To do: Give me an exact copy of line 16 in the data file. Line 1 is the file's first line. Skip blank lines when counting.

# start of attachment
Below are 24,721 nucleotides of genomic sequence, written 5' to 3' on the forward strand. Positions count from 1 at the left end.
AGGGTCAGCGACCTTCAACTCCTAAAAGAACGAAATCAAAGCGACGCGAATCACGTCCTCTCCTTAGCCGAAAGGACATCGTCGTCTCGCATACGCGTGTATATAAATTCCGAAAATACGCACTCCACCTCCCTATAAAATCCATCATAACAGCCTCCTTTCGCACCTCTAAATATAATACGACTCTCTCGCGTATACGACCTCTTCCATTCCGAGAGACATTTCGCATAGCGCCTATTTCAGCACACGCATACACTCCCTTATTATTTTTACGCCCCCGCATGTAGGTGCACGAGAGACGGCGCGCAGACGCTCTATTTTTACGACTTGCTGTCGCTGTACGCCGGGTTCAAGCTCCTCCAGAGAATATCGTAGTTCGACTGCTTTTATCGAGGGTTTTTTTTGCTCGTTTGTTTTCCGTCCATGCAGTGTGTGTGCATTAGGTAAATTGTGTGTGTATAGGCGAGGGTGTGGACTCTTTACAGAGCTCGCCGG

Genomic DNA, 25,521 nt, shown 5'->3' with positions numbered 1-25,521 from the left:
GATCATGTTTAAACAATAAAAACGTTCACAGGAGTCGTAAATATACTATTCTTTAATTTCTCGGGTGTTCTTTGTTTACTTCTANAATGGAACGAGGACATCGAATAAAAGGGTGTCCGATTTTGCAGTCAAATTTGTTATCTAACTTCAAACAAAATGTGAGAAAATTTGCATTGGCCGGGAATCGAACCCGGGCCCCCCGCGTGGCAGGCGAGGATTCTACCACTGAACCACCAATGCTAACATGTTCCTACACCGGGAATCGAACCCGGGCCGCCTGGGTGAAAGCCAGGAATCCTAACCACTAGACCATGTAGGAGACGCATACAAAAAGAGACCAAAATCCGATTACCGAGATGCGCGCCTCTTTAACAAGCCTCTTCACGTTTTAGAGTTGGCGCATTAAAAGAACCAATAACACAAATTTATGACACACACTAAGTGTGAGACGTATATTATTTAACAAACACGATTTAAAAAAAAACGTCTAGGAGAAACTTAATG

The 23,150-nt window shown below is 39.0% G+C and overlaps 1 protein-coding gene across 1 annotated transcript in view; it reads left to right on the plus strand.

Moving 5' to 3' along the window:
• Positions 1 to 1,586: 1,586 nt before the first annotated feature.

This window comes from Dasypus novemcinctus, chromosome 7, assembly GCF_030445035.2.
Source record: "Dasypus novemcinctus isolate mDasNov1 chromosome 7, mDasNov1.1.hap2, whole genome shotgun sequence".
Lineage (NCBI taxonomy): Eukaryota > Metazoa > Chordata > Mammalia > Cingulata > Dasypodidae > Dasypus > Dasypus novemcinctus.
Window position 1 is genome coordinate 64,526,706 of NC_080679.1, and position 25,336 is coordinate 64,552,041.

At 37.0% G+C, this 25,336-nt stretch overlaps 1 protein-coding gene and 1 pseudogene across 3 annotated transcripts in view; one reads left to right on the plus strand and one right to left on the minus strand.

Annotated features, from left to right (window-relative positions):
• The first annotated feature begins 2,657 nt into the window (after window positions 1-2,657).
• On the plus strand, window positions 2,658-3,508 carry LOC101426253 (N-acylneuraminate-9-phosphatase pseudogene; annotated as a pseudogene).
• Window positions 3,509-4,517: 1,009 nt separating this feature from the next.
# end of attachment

• Window positions 3,509-4,517: 1,009 nt separating this feature from the next.